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Transition zones across agricultural field boundaries for integrated landscape research and management of biodiversity and yields

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15.02.2022

PlanSmart Team

How can we move beyond treating agricultural landscapes as the sum of spatially explicit units to treating them as one complex unit when researching and managing for biodiversity and yields?  In a recently published perspective piece, ZALF researchers and alumni outlined how transition zones (TZ) might be used to facilitate an integrated landscape approach.

Along the following approaches and questions, the authors demonstrate how the concept of transition zones can be used in integrated landscape research:

  • For a deeper understanding of how landscape structure shapes quantity and quality of transition zones, it is important to look at plant and animal species’ use and response to boundaries and the resulting effects on yield.
  • What role does local knowledge play on field or patch-level management and its interactions with biodiversity and yield in transition zones?
  • How can conflict prevention and collaborative management across land use boundaries be facilitated? As such, it is critical to understand agro-ecological interactions between land-use systems as connected to social interactions.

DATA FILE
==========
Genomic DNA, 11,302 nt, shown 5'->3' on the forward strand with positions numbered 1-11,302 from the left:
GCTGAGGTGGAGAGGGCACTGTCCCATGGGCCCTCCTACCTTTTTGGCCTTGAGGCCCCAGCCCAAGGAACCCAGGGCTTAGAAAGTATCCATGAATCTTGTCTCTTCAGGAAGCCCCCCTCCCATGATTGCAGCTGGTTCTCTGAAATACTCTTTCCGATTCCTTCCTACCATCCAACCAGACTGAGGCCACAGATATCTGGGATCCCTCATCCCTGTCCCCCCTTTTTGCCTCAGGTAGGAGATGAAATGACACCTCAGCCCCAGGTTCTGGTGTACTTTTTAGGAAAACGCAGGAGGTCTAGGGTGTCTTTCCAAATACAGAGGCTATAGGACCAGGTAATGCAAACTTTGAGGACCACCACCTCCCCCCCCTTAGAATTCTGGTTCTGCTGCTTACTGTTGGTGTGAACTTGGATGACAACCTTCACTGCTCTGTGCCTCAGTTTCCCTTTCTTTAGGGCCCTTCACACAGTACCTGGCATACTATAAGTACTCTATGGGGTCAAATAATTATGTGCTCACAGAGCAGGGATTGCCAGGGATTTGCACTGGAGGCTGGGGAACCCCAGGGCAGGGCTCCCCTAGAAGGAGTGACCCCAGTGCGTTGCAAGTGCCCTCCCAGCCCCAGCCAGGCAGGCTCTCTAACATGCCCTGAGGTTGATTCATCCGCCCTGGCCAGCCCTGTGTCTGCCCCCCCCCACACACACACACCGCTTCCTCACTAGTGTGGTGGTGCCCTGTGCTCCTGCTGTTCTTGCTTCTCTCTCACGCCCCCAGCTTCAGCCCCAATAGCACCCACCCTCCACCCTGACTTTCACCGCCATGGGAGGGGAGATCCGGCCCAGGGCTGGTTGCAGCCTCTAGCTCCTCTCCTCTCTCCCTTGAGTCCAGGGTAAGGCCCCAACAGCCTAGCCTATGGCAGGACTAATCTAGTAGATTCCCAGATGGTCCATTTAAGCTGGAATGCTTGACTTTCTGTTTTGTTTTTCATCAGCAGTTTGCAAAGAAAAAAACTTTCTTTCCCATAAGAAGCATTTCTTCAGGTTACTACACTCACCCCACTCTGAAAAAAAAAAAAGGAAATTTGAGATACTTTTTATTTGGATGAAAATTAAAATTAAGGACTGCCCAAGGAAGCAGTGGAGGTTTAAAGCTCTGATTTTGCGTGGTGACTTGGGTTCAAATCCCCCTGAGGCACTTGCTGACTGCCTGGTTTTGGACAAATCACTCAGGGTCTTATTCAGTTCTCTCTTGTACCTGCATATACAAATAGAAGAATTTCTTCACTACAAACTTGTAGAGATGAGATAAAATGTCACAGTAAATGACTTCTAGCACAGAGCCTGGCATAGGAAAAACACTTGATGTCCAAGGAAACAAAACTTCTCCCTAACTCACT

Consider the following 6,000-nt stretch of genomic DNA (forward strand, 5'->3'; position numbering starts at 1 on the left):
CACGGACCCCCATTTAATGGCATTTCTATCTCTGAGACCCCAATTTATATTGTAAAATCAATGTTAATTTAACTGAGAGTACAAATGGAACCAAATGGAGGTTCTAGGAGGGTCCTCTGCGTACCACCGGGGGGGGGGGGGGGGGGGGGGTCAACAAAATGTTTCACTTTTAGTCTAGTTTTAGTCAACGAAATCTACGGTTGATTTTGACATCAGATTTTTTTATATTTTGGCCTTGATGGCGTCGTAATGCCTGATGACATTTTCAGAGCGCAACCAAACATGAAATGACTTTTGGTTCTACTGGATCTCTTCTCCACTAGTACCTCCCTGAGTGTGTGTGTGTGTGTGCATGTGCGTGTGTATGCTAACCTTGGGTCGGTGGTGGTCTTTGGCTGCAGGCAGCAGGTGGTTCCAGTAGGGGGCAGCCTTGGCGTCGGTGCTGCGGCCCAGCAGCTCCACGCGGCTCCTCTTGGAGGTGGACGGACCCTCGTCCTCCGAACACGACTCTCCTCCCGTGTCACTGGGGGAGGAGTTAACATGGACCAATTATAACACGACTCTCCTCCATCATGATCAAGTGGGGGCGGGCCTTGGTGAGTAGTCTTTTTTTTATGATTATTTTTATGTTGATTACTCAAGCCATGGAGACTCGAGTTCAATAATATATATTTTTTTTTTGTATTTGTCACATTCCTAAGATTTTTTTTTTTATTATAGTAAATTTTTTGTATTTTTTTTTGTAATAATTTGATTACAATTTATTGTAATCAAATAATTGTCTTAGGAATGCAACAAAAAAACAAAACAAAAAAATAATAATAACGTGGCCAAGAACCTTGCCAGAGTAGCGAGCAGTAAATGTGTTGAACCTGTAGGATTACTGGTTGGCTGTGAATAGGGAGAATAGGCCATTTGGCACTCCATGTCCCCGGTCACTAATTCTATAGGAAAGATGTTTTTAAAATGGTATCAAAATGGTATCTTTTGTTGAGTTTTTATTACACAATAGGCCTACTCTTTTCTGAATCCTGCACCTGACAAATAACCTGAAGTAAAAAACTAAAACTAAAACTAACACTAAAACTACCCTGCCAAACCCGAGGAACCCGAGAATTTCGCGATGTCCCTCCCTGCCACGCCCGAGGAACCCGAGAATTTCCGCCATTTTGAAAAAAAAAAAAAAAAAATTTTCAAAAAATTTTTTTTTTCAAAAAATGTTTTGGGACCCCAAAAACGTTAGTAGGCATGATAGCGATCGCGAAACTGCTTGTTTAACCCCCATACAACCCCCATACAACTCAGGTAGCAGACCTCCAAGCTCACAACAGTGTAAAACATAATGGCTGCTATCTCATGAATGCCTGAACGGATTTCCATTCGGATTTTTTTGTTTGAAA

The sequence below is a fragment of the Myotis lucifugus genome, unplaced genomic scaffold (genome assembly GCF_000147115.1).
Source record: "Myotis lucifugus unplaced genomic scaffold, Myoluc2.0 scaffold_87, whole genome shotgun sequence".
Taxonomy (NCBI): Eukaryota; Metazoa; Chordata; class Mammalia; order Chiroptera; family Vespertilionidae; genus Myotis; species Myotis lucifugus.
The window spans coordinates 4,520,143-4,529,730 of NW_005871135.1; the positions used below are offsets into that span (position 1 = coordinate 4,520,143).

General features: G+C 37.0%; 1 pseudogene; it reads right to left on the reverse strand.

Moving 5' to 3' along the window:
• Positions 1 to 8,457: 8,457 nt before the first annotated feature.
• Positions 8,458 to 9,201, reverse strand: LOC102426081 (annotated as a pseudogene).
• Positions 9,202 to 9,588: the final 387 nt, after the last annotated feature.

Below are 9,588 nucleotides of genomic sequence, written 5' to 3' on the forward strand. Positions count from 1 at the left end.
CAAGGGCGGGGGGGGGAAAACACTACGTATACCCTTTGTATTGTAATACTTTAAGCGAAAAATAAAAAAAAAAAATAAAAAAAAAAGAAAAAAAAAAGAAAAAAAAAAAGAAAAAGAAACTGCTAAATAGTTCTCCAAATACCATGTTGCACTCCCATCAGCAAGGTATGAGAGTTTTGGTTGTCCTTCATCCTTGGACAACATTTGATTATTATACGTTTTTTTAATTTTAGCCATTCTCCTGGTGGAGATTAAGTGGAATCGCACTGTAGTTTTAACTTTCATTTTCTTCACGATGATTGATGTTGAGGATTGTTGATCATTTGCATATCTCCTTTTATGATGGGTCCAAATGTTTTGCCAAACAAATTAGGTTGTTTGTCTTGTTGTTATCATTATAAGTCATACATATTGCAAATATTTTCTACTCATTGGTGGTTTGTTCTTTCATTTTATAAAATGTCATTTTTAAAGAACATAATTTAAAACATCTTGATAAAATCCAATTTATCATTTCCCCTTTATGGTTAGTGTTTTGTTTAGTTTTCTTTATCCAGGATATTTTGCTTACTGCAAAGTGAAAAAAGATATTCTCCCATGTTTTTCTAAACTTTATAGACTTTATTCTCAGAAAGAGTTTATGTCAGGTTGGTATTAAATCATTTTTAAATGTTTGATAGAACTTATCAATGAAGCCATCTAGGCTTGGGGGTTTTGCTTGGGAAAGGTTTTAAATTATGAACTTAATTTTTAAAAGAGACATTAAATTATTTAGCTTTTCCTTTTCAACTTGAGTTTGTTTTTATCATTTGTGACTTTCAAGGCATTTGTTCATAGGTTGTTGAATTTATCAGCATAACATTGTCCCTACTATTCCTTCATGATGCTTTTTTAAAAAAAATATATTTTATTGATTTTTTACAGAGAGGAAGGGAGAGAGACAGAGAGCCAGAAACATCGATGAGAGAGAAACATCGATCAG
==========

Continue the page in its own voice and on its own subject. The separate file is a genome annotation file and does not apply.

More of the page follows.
Further information:

 

Pictures

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Paradigm shift from conceptualizing biodiversity conservation and yield production as compartmentalized, distinct units in agricultural landscapes that are treated individually, to conceptualizing biodiversity patterns and yield production as overlapping and interacting between land uses throughout an agricultural landscape.  | Source: © Maria Kernecker / ZALF.
Paradigm shift from conceptualizing biodiversity conservation and yield production as compartmentalized, distinct units in agricultural landscapes that are treated individually, to conceptualizing biodiversity patterns and yield production as overlapping and interacting between land uses throughout an agricultural landscape. | Source: © Maria Kernecker / ZALF.

 

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